debug into it. Yechh.
With Mac OS X 10.5 Leopard, all that changes. The Xcode 3 folder is self-contained and
can be moved wherever you wish, including a removable hard drive. Furthermore,
Xcode 3 plays better with others, allowing you to have multiple versions of
Xcode on your hard drive. Thus you can have an Xcode 2.5 (which runs on both
Tiger & Leopard) folder, Xcode 3.0 folder and some later Xcode 3.1 folder
all on your hard drive. To facilitate cross-development, Xcode 3 is
interoperable with Xcode 2.4+, meaning that the file types are compatible.
Only when you add Xcode 3.0-specific behavior to your project does the file type
get modified, and you are warned with an Upgrade or Cancel dialog.
A command line version of the Xcode Editor, called xed, is also now available with Leopard, along with the
powerful Xcode Organizer.
The Xcode editor has been sufficiently enhanced to finally be up to 21st
century standards. Those familiar with Microsoft Visual Studio will be glad to see the inclusion of Code
Folding: the ability to collapse logical
blocks of code so as to be able to concentrate on the code that is important to
Another really nice feature by Apple is Code Focus. When turned on, this feature gives visual feedback
to the nesting level of your edit selection. Alternatively, you can leave it on
all the time to get a handle
of the structure of your code:
Code Completion has been enhanced
by allowing an immediate option:
rather than hit the Escape key to see your choices, you can it run live an
auto-fill as you go, as per REALbasi or Visual Studio. Other
changes include performance improvements, additional syntax coloring, an Xcode
News pane, Project Find being integrated with Spotlight and documentation nicely integrated into the IDE.
One of Xcode's best features is Seamless Debugging. Even back in the CodeWarrior days, Mac users have had to deal with mode-based
development: Edit-Mode, Run-Mode and Debug-Mode. Your code gets duplicated in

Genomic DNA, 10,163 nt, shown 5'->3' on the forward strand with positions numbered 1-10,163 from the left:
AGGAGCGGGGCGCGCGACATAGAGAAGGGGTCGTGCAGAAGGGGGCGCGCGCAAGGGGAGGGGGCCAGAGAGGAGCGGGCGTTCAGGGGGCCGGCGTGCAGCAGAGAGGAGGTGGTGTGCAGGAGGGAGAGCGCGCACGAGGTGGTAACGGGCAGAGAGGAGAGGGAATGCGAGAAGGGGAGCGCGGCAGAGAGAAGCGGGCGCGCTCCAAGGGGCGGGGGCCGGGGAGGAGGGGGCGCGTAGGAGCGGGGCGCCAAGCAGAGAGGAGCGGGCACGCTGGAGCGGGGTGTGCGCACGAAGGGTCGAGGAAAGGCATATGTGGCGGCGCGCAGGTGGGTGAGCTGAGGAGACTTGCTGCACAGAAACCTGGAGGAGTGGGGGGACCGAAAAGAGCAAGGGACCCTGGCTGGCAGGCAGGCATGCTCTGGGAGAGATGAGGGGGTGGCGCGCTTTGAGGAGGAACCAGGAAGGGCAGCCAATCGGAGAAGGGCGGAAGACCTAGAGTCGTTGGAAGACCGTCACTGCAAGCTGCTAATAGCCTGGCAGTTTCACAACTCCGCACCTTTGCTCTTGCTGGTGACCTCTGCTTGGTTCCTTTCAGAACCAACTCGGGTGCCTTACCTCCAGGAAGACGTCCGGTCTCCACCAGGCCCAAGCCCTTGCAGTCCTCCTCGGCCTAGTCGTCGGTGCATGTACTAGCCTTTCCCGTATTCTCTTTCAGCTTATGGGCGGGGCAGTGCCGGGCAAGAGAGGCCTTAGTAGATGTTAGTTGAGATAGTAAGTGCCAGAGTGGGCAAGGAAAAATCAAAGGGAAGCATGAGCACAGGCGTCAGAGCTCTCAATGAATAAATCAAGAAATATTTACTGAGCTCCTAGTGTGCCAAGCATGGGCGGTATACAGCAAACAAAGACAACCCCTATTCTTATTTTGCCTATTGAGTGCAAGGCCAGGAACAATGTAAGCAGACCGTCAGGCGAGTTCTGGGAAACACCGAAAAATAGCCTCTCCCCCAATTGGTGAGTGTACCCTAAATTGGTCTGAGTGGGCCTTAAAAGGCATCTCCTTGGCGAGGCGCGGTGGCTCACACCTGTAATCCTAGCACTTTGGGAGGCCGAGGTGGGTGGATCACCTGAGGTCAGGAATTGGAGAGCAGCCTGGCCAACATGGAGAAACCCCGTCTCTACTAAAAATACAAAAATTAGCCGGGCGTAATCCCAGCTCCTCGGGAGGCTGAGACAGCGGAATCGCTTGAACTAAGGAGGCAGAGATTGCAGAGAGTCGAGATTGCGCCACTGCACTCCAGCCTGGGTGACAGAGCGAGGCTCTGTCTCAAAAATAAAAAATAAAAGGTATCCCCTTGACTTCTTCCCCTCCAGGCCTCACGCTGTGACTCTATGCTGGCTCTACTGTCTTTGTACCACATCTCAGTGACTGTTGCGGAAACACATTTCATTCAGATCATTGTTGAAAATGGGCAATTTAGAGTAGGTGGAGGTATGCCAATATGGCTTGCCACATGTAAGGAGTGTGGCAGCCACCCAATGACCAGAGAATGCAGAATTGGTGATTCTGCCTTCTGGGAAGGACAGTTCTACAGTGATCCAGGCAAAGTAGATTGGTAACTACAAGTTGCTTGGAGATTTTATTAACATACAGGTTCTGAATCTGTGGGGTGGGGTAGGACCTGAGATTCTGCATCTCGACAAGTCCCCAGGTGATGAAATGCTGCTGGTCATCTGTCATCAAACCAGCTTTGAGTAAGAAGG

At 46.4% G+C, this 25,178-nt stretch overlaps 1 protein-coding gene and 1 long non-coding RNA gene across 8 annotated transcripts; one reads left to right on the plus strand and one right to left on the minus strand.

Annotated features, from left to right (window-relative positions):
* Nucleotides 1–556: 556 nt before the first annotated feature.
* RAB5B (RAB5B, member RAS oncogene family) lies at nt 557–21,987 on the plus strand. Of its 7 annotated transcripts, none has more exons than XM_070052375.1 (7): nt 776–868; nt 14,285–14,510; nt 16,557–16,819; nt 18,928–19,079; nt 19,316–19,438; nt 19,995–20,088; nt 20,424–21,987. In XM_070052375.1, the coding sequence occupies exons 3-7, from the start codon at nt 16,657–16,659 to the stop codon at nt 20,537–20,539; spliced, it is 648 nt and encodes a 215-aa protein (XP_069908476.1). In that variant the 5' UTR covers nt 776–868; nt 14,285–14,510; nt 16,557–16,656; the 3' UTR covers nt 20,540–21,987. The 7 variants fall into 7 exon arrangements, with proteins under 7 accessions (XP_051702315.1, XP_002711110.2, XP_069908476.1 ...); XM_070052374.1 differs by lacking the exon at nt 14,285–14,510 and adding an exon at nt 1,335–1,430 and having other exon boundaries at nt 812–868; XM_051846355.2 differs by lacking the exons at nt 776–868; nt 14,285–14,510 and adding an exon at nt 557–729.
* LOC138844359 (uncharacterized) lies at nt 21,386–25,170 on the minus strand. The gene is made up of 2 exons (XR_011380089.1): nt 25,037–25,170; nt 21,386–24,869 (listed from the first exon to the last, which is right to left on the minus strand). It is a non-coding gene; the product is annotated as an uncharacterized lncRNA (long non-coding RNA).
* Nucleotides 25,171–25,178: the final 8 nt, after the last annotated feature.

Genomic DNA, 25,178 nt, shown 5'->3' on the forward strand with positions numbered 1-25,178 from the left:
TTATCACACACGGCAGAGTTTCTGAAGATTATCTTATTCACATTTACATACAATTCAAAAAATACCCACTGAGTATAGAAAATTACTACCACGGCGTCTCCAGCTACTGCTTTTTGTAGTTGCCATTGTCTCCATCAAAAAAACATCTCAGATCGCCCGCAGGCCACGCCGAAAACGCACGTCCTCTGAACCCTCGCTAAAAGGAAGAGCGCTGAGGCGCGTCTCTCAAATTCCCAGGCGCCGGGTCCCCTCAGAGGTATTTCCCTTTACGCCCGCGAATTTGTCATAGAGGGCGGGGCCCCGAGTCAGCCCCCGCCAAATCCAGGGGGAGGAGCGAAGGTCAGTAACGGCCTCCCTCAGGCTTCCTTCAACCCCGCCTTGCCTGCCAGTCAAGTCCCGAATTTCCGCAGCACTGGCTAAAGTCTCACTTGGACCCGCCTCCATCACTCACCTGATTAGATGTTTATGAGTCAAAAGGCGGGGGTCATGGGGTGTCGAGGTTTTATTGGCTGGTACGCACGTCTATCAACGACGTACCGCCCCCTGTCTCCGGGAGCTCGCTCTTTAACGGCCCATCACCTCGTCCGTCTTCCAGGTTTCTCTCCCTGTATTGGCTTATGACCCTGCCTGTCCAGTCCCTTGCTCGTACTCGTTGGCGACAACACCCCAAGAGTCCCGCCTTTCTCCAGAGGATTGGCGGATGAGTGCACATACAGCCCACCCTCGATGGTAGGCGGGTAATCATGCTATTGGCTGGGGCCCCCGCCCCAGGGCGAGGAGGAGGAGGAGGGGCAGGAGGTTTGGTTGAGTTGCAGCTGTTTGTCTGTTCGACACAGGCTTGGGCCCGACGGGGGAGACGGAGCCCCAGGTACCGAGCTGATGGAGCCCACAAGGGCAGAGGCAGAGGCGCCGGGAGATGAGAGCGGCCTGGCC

three places: the Edit window, the Debugger window and the Error window. With Seamless
Debugging, all this is in the past. You
edit, put breakpoints, and see error messages all in the same edit window. Very
As for your errors and warnings, Message Bubbles appear in the editor so that you can see what the
In addition to the usual errors and warnings, Apple can now
display a Message Bubble for deprecated function calls, making it vastly easier
to see where your code's greatest weakness and potential problems lay.
Expression evaluation is facilitated with Xcode 3.0's Data Tips, allowing you to hover over a variable to view its
Xcode 3 has also added support some ANSI C++ types, such as std : : string and std : : vector <>,
but not general STL containers. I am hoping that future updates to Xcode will
generalize this useful feature.
Another extremely nice feature is Xcode 3's Mini-Debugger: a debugger living in a floating window, so as not
to upset the event stream. This is extremely useful for those debugging full
screen applications, or debugging into mouse/key events.
Habla usted Ruby?
The primary users of Xcode are C++ and Objective C developers.
However, Apple is truly embracing some of the newer 4GL languages and adding
support for them in Xcode. Two languages which are particularly hot right now
at Apple are Ruby and Python. As these languages mature, I expect to see them
receive first class citizen support in the not too distant future.
Although Xcode 3 continues support for Java, there does not appear to be
a great deal of interest in this arena. Java developers are probably best served
moving to a different environment, such as the excellent IntellijIDEA by JetBrains, or for those on a budget, the freeware Eclipse.
Coming Up: We
continue our look at development with Mac OS X 10.5 Leopard. See you in 30!